Are you performing a high or low wire act?
How many of you have heard of Philippe Petit?
You might not have heard of him, but you probably have heard of the thing that made him famous.
On the night of Tuesday 6th August 1974, Petit and his crew managed to get a ride in a freight elevator to the 110th floor of one the World Trade Centre towers in New York. Once there, they started setting up their equipment. They shot a fishing line from one tower to the other. The fishing line was then attached to some larger ropes. Then, finally, to a 450 pound steel cable that had to be stabilised to keep swaying to a minimum.
Shortly after 7am the following morning, Petit stepped out on the wire with his 8m long balancing pole. He was 411 metres above ground. He performed for 45 minutes. He made 8 passes along the wire. He walked, danced, lay down and knelt to salute the crowd that had gathered below.
When the NYPD heard about the stunt, they came to the roof of the Twin Towers to try to persuade him to get off the wire. They even threatened to pluck him off the wire using a helicopter. Petit only got off the wire when it started to rain.
Performing a high wire act is all about risk – a pretty serious risk that you will fall. The higher up you are, the greater the risk. But, the higher up you are, the greater the reward. The Oscar winning film ‘Man on Wire’ was about Petits’ Twin Towers walk not about someone doing a 10 metre high walk above a safety net in Milton Keynes.
So, why are we talking about this? Well, we think that a lot of time and energy in our industry is spent trying to reduce risk. We start with projects or activities that are bold – like the high wire act. Then slowly these activities get de-risked. Each innovation stage gate de-risks. Each piece of research feedback de-risks. Each design meeting de-risks. The projects get turned into low wire acts.
Things are now safer. The project or activity is not going to spectacularly fail – you are not going to fall off the wire. But it is also unlikely to spectacularly succeed – you are not going to stop the traffic in New York or shoppers in a store.
So, how can you retain (the right amount of) risk in activities?
Strategy. Often the purpose of strategy documents seems to be to keep everyone happy. They use language that everyone is comfortable with. They keep alignment with things that you are currently doing or are already in the plan. But a good strategy should be about making choices. Deciding what you will do and what you won’t do. It should make people a bit uncomfortable. If it doesn’t, little will change as a result.
E-Commerce is a good example of this at the moment. A lot of companies recognise it is important. They see the potential opportunity. But they are taking more of a watching brief – let’s see how things develop. In contrast some companies are taking a very active position. For instance, Unilever bought Dollar Shave Club a couple of years ago. They are running a blitz of TV ads at the moment. They are placing a (informed) bet that the battle in a category like shaving will be won or lost online. They are taking a risk now in order to build a winning position in the longer term.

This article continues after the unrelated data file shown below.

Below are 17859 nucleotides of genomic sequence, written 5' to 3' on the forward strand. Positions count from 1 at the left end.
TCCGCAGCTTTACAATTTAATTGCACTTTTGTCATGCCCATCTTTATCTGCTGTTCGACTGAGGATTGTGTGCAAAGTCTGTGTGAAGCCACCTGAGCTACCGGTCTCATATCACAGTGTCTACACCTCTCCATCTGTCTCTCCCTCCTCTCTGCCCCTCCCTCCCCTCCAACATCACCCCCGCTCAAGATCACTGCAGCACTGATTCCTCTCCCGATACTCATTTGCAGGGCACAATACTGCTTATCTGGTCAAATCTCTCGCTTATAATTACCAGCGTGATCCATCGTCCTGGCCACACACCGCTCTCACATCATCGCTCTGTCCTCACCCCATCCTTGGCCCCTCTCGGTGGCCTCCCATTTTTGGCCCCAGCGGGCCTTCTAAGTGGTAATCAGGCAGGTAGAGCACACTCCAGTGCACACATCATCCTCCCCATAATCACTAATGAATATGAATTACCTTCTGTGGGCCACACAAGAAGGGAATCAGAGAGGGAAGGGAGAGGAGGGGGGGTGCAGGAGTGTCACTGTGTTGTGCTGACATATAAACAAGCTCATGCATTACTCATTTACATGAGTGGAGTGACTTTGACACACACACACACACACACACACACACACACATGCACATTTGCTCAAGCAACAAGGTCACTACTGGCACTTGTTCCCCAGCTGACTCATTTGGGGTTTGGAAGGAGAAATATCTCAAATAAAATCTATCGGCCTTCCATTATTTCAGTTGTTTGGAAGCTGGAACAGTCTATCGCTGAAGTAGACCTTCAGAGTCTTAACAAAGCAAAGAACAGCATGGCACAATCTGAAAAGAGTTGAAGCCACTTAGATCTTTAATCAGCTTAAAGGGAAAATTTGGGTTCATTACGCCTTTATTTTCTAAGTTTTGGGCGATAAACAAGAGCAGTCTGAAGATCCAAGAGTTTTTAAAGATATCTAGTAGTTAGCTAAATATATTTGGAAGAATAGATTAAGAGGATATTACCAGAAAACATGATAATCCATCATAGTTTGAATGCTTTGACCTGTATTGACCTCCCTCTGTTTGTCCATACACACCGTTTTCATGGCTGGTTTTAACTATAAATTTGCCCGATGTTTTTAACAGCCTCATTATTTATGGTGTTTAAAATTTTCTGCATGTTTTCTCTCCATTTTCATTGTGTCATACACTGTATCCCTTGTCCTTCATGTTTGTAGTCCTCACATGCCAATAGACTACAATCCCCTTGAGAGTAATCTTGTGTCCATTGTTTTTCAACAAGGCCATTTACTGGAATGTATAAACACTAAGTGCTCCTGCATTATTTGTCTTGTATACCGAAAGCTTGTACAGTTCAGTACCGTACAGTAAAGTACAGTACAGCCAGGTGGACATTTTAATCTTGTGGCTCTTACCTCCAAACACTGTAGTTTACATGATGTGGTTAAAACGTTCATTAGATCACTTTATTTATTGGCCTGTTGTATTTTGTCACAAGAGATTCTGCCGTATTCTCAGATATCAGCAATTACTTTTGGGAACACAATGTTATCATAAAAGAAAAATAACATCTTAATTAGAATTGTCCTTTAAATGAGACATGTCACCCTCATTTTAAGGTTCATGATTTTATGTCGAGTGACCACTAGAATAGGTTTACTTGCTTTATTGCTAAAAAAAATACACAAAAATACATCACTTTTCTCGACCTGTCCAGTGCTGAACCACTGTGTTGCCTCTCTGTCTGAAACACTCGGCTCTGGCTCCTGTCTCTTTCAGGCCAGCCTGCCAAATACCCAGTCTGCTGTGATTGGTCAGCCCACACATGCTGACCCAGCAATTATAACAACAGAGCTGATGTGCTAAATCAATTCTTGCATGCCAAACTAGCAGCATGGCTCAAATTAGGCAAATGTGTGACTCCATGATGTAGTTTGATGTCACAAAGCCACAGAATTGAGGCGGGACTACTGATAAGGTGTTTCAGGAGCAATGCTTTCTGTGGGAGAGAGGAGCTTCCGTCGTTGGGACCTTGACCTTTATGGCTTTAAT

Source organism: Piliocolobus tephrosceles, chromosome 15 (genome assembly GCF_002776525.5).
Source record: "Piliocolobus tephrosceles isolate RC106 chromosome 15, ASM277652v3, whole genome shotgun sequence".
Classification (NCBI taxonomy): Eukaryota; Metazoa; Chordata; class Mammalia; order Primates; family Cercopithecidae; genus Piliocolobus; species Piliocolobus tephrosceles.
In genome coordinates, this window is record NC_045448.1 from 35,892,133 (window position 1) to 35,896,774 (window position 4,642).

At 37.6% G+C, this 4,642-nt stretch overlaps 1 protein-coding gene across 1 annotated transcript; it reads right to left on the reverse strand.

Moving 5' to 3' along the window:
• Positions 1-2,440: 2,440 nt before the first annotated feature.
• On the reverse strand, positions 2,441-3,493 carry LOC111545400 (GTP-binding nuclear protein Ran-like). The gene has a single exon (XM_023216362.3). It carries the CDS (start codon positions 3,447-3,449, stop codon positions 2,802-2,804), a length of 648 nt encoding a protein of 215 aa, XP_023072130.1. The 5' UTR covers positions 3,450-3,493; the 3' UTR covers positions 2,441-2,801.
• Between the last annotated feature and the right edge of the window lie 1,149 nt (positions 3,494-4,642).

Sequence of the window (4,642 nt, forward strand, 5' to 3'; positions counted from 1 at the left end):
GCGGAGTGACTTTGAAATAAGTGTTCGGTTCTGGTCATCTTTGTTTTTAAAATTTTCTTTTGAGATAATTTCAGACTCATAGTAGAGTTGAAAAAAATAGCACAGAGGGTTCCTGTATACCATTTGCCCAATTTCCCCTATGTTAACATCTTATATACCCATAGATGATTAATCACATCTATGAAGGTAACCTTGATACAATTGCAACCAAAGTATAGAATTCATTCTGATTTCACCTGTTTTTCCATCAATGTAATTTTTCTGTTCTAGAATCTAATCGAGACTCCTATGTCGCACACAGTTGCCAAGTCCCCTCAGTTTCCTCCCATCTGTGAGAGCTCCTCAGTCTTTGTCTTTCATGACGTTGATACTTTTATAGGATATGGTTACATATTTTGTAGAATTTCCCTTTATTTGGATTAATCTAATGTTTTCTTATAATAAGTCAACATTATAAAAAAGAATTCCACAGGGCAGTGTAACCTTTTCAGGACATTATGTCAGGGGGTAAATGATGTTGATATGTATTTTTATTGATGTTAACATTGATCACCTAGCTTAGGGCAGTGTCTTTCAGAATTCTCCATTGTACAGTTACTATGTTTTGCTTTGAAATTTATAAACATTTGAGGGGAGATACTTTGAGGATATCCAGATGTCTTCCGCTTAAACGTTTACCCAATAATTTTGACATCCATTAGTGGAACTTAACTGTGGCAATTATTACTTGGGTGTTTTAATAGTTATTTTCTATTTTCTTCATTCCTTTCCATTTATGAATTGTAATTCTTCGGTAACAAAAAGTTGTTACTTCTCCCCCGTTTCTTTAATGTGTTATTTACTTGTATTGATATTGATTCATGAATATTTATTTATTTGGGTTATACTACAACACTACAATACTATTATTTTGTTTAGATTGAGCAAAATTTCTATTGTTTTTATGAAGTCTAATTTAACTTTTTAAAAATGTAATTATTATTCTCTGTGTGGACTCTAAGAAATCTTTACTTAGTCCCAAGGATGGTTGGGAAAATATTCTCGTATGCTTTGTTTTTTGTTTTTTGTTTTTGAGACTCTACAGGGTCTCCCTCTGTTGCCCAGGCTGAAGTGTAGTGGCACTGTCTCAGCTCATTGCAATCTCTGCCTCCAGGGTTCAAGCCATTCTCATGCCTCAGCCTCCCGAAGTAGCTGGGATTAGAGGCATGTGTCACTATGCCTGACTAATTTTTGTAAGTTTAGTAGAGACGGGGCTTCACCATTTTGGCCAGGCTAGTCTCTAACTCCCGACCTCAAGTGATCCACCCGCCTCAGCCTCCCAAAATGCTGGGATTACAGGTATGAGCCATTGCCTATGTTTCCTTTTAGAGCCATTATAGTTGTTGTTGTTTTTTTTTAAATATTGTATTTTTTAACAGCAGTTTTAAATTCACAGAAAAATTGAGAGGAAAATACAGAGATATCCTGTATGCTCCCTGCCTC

Brand Positioning. A lot of brands try to appeal to the maximum number of shoppers, need states and occasions. They don’t want to alienate anyone. But this is how propositions become confused. The more bases you try to cover, the less clarity you have. To get shoppers to buy you, you have to be prepared for a group of shoppers to not buy you.
Marmite is the classic example of this. Lynx (Axe) is another good example. In order to keep focused on the young male target audience you have to be prepared for older males not to buy you. That is a lot of men you are not reaching. But it maximises the chances of you cutting through with the people you most want to buy.
Design. We see a lot of de-risking in design. For instance, the new pack design starts out as a stripped back design with real cut through. Then the de-risking kicks in. Person 1 says “what about if we just add X”. Person 2 says “what about if we just do Y”. You get to a design that everyone feels comfortable with – nothing is missing. But the one that people are most comfortable with, is likely to be the one that has the least stand out.
We saw a great example recently where this hasn’t happened. It was a Cadbury’s 6 sheet linked to Valentines Day. It didn’t have the name Cadbury’s on it. It didn’t have any product shot on it. Yet, it was immediately recognisable as Cadbury’s. Brave communication. Better communication.
Risk brings discomfort. It should do, otherwise it’s not a risk. The higher the wire, the more you have to lose. But the more you have to gain.
How high is your wire?
On a separate note, our monthly article in The Grocer goes out in tomorrow’s edition . There is a link to it on our website…http://insight-traction.com/winning-innovation-part-2/
Feel free to forward. Have a great weekend and speak to you next week.